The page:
Here in northwest Alabama there are a number of fine religious folk who practice foot washing as a religious ordinance, or at least profess to do so. Shortly after I moved to this area, and not being particularly familiar with this group, I inquired of one their preachers concerning the doctrines that set them apart from other groups of the same general persuasion. He told me they believed in foot washing, but he couldn’t remember the last time his church had observed it. Turning to a group of male congregants, he asked, “When was the last time we had a foot washing service?” Not one of them could come up with a time frame regarding the last such service. Not so much as a guesstimate. I thought to myself, “If it’s been so long that no one can remember it, you must not believe in it much!”
The verse most commonly cited in defense of foot washing as a religious ordinance is John 13:14, “If I then, your Lord and Teacher, have washed your feet, you also ought to wash one another’s feet.”
However, as is often the case, we one reads the verse before or after, he finds information and/or clarification that helps with a proper understanding. In this case, the verse after, “For I have given you an example, that you should do as I have done to you.” And then the next, “Most assuredly I say to you, a servant is not greater than his master, not is he who is sent greater that he who sent him.”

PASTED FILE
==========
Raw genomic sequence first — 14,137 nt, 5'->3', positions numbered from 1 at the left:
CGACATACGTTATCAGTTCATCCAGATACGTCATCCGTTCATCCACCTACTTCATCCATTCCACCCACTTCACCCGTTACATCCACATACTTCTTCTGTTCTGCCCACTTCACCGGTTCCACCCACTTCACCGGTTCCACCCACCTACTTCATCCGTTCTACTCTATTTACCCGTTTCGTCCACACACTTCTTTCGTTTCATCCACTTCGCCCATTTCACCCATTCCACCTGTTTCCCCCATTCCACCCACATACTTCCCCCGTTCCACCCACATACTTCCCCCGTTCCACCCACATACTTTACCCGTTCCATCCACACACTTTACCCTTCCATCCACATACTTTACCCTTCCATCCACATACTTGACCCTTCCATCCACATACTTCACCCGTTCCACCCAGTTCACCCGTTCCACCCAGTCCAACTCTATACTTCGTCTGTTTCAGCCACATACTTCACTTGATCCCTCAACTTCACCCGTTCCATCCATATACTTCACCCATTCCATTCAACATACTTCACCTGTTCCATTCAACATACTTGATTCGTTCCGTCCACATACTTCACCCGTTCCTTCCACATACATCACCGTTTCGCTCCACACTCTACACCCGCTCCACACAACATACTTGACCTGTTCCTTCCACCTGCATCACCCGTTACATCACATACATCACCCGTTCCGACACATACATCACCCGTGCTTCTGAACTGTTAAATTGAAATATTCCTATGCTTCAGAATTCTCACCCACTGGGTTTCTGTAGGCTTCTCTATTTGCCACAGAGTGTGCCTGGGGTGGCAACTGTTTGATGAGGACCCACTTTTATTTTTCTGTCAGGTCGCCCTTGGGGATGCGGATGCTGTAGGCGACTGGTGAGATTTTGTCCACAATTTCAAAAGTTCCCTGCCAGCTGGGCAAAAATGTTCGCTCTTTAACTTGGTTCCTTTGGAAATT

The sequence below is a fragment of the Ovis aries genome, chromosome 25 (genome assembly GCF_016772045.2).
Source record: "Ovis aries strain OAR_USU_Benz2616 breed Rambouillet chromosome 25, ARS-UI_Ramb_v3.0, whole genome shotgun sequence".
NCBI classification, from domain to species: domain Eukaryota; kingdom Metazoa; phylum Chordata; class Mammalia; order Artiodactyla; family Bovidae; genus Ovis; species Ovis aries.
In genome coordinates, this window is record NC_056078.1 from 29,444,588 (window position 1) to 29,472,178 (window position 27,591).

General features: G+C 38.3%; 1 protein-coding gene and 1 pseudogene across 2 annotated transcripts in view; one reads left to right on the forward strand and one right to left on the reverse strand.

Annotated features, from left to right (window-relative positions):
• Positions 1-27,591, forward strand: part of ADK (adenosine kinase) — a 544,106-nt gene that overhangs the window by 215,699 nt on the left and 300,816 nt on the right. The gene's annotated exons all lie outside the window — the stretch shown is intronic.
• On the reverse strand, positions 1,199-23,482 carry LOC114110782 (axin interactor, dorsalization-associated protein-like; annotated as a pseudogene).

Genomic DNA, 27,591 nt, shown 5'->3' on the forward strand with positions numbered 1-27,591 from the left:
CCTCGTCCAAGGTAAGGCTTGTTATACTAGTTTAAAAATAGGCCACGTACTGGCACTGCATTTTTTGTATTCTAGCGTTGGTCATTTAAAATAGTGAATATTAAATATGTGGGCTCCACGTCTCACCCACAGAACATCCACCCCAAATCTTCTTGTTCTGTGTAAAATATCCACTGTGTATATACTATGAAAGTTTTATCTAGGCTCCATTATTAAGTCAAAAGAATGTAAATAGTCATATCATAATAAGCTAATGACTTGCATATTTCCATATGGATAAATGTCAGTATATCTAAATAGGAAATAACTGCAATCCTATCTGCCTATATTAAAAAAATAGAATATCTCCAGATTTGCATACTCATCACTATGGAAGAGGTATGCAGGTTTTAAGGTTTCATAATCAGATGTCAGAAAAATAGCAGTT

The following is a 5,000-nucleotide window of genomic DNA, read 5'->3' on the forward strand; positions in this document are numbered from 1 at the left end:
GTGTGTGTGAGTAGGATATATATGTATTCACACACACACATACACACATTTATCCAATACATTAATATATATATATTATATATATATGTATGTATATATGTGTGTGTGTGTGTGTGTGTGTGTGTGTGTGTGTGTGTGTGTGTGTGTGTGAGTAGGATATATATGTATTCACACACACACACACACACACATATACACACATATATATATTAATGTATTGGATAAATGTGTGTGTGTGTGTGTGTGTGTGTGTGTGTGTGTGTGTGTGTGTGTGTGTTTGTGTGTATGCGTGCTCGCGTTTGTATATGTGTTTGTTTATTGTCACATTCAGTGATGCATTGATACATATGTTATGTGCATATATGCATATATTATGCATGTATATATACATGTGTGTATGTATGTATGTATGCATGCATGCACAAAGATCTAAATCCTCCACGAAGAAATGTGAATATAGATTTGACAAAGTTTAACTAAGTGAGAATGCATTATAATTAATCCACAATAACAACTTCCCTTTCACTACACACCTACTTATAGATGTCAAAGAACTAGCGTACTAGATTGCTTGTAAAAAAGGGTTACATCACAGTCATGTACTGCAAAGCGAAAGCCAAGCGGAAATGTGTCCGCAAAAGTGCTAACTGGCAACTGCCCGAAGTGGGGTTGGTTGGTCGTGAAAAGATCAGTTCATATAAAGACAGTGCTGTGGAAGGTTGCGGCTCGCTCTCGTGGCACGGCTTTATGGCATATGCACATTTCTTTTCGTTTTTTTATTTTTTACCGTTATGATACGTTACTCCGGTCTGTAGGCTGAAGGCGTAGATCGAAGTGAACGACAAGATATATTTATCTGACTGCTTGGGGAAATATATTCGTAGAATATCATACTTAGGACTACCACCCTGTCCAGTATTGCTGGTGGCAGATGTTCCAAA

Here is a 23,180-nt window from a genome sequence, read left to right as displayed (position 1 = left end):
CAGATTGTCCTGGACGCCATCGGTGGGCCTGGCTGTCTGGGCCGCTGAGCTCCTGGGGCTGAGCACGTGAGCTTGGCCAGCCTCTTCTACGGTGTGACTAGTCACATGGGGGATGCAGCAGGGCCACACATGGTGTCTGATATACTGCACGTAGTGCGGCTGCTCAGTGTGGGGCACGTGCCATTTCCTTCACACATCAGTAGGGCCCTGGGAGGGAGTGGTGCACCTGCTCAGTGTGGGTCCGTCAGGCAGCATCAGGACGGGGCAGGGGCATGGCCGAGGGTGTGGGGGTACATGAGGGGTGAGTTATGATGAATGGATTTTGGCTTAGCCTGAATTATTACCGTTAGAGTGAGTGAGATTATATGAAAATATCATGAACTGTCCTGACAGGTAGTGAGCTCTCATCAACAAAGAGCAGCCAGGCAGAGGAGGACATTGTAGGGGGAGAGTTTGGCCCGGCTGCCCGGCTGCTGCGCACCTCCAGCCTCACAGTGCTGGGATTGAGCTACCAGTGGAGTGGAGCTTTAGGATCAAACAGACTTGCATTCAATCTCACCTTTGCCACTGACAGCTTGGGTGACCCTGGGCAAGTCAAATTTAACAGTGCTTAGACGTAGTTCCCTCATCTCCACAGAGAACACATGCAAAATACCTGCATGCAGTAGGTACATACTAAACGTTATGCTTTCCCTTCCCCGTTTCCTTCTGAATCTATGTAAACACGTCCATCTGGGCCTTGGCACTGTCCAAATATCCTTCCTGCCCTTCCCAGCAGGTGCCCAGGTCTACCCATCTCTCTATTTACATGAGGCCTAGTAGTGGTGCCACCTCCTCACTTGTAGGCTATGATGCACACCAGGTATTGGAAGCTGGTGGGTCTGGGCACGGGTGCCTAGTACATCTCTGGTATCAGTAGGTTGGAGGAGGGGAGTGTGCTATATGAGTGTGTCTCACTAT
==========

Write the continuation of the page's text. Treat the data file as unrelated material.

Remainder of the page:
Thus, we find Jesus is not enjoining foot washing as an ordinance, but rather as an example of achieving true greatness by serving others. The disciples inquired as to who was the greatest in the kingdom of heaven (Matt 18:1). They argued among themselves as to who would be the greatest (Mark 9:34). James and John sent their mother to Jesus to request a special place of greatness (Matt 20:20-22). This, after they were rebuked three times by Jesus in short order when they argued about who should be the greatest (Luke 9:46-48), rebuked a man for working miracles “because he does not follow us” (Luke 9:49-50), and asked if they should call fire from heaven to destroy the Samaritans (Luke 9:51-56). Jesus held up humility as the standard of greatness in his final discourses (Matt 23:11).
The matter of import is not the washing of feet, but the attitude of a willingness to set aside and deny self that one might serve others. This can be done through any act whereby one shows himself as a servant in the image of Jesus Christ.